Visa & passport information
Passport, visa and immigration issues
Visa and passport information PeruFor most people it is really easy to come to Peru to learn Spanish, volunteer and travel! Here you will find out if you need a visa, information about your passport and immigration issues.
Passport for Peru
With a few exceptions a visa is not required for tourists entering Peru, but of course you will always need a passport. There are only a few requirements to enter the country.
- Your passport must be valid for at least half a year more when entering the country.
- You will need at least 2 empty pages in your passport for the stamps / visa.
- You need a return ticket, or any (onward) ticket stating you will leave the country within the next 90 days. So this can also be a bus ticket to Chile or a plane ticket to Bolivia. This is only necessary if you arrive in Peru by airplane. Airlines are obliged to check this with you. So if you do not have this ticket they should refuse you to board the airplane for your international flight to Peru. If you are lucky and they would let you board the airplane it is okay. In Peru there is no check on this. If you come overland, this won´t be an issue.
People from a lot of countries do not need to apply for a tourist visa to go to Peru. If you are from one of the ¨visa free countries¨, you just go to Peru. Then they will give you a tourist visa, which is a stamp in your passport. This tourist visa is valid for up to 90 days. That is it!
If you have a passport from one of the following countries, you don´t need a tourist visa. You will receive a stamp in your passport upon arrival in Peru: European Union and Switzerland, US, Canada and Mexico, all South American countries, Australia, New Zealand, Indonesia, Israel, Japan, Laos, Malaysia, Philippines, Singapore, Thailand and South Africa. For almost all African countries, some Central American countries and most Asian and Eastern European countries you do need to arrange your visa before going to Peru. If you are on a tourist visa in Peru, you can´t sign legal documents like a work contract, property purchase or apartment rent. You will need a permission to sign contracts otherwise the papers are not legal. You can get this permit at the migration office.
Duration tourist visa for Peru
A tourist visa is valid for a maximum of 90 days. The yearly maximum stay is 183 days in Peru per year. So after the 90 days, you can go border hopping and renew your visa. You could go for example a weekend to Bolivia or any other country and return to Peru and get a new tourist visa as long as you don’t stay more than 183 days in total per year.
If your tourist visa is expired, then you will get an administrative penalty. When leaving the country you will be asked to pay a penalty of a bit more than $ 1 USD per day since the expiration. So if you had a visa for 90 days and you stayed 100 days, you overstayed 10 days. So you will have to pay approx $12 USD. You can pay this fee at the “Banco de la Nación” (i.e. within the vicinity of the airport). After that you get your exit stamp and you can leave Peru. So if you overstayed, make sure you have some cash US dollars with you and go well on time to the airport or you might miss your plane!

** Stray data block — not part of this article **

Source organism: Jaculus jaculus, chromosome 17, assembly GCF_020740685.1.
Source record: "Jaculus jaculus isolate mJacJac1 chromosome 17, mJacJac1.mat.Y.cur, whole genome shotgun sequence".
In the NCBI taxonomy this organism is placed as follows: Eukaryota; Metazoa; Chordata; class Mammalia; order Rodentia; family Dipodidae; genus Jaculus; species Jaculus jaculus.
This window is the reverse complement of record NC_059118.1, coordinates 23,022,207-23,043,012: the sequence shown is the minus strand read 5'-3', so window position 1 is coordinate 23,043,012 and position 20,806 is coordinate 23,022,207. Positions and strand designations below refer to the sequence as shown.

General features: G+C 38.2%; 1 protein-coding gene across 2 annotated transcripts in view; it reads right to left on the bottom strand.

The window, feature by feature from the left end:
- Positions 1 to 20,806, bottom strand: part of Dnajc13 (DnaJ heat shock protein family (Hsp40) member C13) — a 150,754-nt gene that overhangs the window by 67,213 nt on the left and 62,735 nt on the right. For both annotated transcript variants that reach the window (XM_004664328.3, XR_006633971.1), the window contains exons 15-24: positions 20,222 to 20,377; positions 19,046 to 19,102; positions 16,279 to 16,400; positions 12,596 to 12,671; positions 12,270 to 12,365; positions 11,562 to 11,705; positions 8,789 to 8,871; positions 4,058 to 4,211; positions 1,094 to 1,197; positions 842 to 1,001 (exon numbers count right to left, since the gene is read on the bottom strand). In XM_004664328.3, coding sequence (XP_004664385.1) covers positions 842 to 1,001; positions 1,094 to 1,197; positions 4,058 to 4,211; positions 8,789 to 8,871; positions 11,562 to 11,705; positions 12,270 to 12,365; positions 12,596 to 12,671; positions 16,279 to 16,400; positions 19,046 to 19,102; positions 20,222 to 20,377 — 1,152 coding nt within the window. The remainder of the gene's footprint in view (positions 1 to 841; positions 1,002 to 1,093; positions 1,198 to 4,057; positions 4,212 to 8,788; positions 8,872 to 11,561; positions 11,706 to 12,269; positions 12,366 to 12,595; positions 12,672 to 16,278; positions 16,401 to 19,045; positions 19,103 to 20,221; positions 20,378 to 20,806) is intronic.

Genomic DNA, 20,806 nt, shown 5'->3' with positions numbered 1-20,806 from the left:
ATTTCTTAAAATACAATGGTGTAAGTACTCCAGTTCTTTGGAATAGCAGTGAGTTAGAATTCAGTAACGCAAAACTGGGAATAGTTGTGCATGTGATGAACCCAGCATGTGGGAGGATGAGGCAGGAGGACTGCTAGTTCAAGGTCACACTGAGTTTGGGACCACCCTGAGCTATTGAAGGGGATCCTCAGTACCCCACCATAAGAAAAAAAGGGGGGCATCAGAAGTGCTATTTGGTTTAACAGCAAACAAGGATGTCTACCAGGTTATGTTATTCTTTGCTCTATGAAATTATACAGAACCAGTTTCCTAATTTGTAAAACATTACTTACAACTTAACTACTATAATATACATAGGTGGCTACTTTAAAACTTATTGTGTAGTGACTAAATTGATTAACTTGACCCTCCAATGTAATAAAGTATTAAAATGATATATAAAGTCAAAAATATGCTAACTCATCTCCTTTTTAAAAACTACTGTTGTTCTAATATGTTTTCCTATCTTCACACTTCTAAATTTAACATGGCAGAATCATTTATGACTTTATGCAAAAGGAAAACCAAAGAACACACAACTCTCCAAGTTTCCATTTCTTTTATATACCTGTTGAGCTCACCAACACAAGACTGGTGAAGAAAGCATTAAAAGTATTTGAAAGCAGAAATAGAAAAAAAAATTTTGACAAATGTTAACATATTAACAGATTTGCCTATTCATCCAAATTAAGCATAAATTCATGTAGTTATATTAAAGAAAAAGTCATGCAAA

What kind of visa do I need?There are different types of visa. The most common is the tourist visa, when you are visiting a country as a tourist. But if you want to enter Peru with a different objective, it might be necessary to obtain another type of visa like a work visa, student visa or business visa. Or for a sports tournament, to visit family, to enjoy your retirement in Peru or for religious purposes to name a few. Most of you will want to enter Peru to study Spanish, do volunteer work or for an internship and for tourism. We will explain the visa you need for these objectives.
Study Spanish in PeruIf you come to Peru to study Spanish, you will do that on a tourist visa. Everybody coming to Peru to study the Spanish language for a period of maximum 183 days will do that on a tourist visa. Students from most countries won´t have to do anything for a tourist visa. You just go to Peru and they will give you a stamp in your passport and that is it.
If you stay longer than 30 days, please indicate that upon arrival in Peru (mostly that will be on the airport of Lima) to the customs officer. Tell the customs officer the date of your flight back so they will give you a visa for the time needed (up to 90 days). If you don´t say anything, they might give you the standard 30 days which suits for most tourists. So if you are planning to stay for 3 months in Peru, tell it at the border and the customs officer will give you a visa for 3 months. It is your right (by law) to receive up to a 90 days, so don´t be nervous about asking for it!
If you want to study for a period longer than 183 days in total (in 1 year time), you will need a student visa. This is something you will need to arrange before going to Peru. In general, a student visa is only given to study at a university in Peru, but exceptions can be made. Student visas are for 90 days, but you can extend them at the migration office.